A landmark class action over PFAS contamination that has won millions for residents impacted in Katherine in the Northern Territory is likely to be paid out next month, Shine Lawyers' Class Actions' practice leader, Joshua Aylward said.
After the court accepted 179 late registrations from Katherine, a total of $92.5 million will be divided between more than 1000 residents.
However legal fees have slashed that figure almost in half to just over $56 million.
Defence has duly paid $92.5 million into a trust account for distribution through Shine Lawyers which has been gathering interest, but residents have voiced concerns over the cuts to payment and ongoing delays.
Katherine Town Council reversed their position on joining the class action at the last minute, and as the biggest property owner is set to receive the biggest payment from the settlement.
Documents obtained by the Katherine Times show that one resident was set to receive $55,000, but the added additions to the class action have cut that by almost 50 per cent.
Other residents have told the Katherine Times their payments have been decreased by varying amounts around the 15 per cent mark, and some up to 30 and 40 per cent.
Joshua Aylward, Shine Lawyers' Class Actions' practice leader, said the settlement sum is divided based on the Settlement Distribution Scheme, which was approved by the court in June 2020 of last year.
"In short, group members receive compensation calculated as a percentage of their property value, and a fixed amount for inconvenience, distress and vexation," he said.
"The scheme also provides a review process whereby group members can review their proposed distribution."
"Once the review process has been completed, and payment details confirmed by all group members, the payments will be made. This is likely to occur in February 2021."
He said there were "various reasons" as to why certain payments had increased or decreased since the initial estimated distribution notice in May 2020, including the additional registrations, clarification of group member data, and reviews undertaken at the request of group members.
"For example, if a group member has now confirmed that they did not live at the property, or that the property does not have a bore, then this will reduce their final distribution amount," he said.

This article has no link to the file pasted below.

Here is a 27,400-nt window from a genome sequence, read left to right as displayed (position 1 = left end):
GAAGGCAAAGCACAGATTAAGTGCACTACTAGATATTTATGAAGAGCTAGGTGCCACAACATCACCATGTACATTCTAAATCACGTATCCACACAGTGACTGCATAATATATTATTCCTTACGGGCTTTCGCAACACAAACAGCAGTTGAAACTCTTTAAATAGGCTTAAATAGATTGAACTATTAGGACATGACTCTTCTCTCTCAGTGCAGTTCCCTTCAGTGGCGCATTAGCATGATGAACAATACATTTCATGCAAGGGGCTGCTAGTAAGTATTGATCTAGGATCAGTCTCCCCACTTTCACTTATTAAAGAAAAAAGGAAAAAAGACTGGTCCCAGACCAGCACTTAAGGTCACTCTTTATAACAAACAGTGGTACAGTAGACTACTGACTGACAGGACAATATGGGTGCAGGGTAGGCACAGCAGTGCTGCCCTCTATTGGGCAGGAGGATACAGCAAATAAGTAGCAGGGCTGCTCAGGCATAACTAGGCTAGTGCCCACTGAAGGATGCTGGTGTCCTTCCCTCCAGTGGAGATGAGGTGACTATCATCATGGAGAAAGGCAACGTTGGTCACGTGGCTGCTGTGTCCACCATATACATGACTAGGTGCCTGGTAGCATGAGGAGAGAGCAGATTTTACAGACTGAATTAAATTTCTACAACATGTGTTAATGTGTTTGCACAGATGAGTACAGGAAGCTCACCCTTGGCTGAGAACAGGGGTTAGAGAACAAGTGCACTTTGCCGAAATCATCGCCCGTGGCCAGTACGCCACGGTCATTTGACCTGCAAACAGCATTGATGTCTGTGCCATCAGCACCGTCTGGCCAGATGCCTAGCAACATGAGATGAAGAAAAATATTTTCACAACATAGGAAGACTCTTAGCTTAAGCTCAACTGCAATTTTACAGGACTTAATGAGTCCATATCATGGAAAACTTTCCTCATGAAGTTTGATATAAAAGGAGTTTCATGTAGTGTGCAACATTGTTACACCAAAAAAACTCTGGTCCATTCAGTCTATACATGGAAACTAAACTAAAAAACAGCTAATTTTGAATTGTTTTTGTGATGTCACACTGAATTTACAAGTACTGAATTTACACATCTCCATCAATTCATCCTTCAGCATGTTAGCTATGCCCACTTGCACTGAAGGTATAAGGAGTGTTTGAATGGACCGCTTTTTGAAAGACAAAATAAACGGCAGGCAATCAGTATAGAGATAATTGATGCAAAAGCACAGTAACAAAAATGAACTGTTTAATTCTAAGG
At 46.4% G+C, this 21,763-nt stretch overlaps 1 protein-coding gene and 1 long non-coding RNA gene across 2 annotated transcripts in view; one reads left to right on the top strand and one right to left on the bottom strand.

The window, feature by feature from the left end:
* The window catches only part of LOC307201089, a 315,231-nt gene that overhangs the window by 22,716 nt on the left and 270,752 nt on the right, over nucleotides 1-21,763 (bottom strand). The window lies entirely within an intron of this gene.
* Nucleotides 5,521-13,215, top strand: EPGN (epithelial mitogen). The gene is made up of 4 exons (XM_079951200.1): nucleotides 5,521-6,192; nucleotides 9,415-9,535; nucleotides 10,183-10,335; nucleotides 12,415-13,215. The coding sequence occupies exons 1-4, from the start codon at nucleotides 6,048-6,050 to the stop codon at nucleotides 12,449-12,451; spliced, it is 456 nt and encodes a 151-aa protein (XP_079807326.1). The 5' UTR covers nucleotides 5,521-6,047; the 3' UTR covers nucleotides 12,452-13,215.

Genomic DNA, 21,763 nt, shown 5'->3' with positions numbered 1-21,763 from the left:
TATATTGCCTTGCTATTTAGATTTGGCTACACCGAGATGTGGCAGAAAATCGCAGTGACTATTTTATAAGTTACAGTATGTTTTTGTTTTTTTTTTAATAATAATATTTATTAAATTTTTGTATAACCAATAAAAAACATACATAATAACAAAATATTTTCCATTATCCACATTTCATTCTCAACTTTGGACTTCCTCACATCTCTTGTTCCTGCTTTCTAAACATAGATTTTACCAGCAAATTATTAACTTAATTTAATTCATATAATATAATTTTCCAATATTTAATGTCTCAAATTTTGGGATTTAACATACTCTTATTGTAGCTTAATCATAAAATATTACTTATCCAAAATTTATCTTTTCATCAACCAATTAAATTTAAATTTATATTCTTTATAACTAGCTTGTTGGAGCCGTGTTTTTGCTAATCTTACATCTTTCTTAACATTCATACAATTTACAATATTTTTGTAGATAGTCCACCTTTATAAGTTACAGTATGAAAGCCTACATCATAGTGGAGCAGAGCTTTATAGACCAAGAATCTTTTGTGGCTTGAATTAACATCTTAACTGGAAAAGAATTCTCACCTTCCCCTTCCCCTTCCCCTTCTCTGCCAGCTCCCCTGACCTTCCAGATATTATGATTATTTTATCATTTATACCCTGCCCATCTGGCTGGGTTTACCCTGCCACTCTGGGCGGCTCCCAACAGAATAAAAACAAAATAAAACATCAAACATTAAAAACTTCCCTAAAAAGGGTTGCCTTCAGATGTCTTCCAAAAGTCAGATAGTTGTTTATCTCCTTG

"Similarly, if upon review of their allocated property value, the value has increased, then there would be an increase in their distribution amount."
The class action was filed against the Department of Defence, and sought compensation for Katherine property owners for economic loss.
Katherine resident Anthony Bartlett has withstood a great burden since taking on a leading role in the fight against Defence, which has been accused of negligence and causing both environmental and economic damage.
He said the appeals process was also likely to be one of the major factors delaying payments, and said it was fair the courts allowed additions to the class action.
"I suppose people got more upset that the council had opted in on the last day, with them saying constantly that they weren't going to get involved in the class action," he said.
"It maybe made them take it more seriously."
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Despite years of intensive groundwork to get the class action off the ground, and many questions still left unanswered about the impacts of PFAS on the town and his family, Mr Bartlett said the compensation was a good outcome.
"Over four years we've had everyone from lawyers to state and federal representatives sit at this table and talk to us about what it means... going into this we really knew what to expect," he said.
"I think any money, other than nothing, is an advantage.
"It gives us options now, to what we can do now and into the future.
"This could have drawn out for six years or 10 years, and a lot of these class actions seem to do that... it was a quick resolution as opposed to what it could have been.
"If it went through court as well, it didn't mean that there was going to be any more money at the end of the day. It just means that it would have been more expensive from a legal perspective."
Mr Bartlett said he hoped the class action, which also won the community of Williamtown $86 million and Oakey $34 million, would set a precedent for future legal pursuits and drive down legal costs.
"It could have been handled better," he said.
"$52.5 million, that's just a mind blowing figure, but when you look at how much has been put into the defense of this case, and from the government's point of view, how much money they have invested leading up to what was an out of court settlement, I think that negotiations Initially could have been a lot better."